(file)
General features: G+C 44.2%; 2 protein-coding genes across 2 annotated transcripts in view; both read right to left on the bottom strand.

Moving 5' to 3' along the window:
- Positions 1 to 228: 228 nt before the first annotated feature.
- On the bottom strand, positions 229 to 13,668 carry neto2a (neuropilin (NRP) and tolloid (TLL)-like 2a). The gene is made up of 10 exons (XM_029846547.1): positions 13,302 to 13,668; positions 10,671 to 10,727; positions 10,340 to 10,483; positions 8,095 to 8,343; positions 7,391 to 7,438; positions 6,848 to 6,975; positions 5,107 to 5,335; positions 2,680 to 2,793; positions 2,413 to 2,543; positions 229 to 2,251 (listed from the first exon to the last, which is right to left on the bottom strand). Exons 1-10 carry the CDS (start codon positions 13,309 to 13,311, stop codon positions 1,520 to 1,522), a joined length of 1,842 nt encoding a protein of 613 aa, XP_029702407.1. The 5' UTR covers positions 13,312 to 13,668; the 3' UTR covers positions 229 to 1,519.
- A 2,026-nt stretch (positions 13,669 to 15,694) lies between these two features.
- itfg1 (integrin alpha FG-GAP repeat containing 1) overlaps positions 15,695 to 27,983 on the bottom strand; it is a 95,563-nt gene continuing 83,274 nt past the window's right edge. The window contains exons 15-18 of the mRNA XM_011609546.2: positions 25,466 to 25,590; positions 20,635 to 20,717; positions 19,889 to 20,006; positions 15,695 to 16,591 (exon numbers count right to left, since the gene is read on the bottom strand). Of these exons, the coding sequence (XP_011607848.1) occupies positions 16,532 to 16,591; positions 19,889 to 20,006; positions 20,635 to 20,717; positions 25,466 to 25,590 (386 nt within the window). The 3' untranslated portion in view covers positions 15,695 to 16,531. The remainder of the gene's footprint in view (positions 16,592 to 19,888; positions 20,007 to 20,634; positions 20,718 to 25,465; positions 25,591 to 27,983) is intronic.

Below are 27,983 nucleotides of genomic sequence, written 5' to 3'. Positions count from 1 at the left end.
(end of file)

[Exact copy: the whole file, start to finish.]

General features: G+C 44.2%; 2 protein-coding genes across 2 annotated transcripts in view; both read right to left on the bottom strand.

Moving 5' to 3' along the window:
- Positions 1 to 228: 228 nt before the first annotated feature.
- On the bottom strand, positions 229 to 13,668 carry neto2a (neuropilin (NRP) and tolloid (TLL)-like 2a). The gene is made up of 10 exons (XM_029846547.1): positions 13,302 to 13,668; positions 10,671 to 10,727; positions 10,340 to 10,483; positions 8,095 to 8,343; positions 7,391 to 7,438; positions 6,848 to 6,975; positions 5,107 to 5,335; positions 2,680 to 2,793; positions 2,413 to 2,543; positions 229 to 2,251 (listed from the first exon to the last, which is right to left on the bottom strand). Exons 1-10 carry the CDS (start codon positions 13,309 to 13,311, stop codon positions 1,520 to 1,522), a joined length of 1,842 nt encoding a protein of 613 aa, XP_029702407.1. The 5' UTR covers positions 13,312 to 13,668; the 3' UTR covers positions 229 to 1,519.
- A 2,026-nt stretch (positions 13,669 to 15,694) lies between these two features.
- itfg1 (integrin alpha FG-GAP repeat containing 1) overlaps positions 15,695 to 27,983 on the bottom strand; it is a 95,563-nt gene continuing 83,274 nt past the window's right edge. The window contains exons 15-18 of the mRNA XM_011609546.2: positions 25,466 to 25,590; positions 20,635 to 20,717; positions 19,889 to 20,006; positions 15,695 to 16,591 (exon numbers count right to left, since the gene is read on the bottom strand). Of these exons, the coding sequence (XP_011607848.1) occupies positions 16,532 to 16,591; positions 19,889 to 20,006; positions 20,635 to 20,717; positions 25,466 to 25,590 (386 nt within the window). The 3' untranslated portion in view covers positions 15,695 to 16,531. The remainder of the gene's footprint in view (positions 16,592 to 19,888; positions 20,007 to 20,634; positions 20,718 to 25,465; positions 25,591 to 27,983) is intronic.

Below are 27,983 nucleotides of genomic sequence, written 5' to 3'. Positions count from 1 at the left end.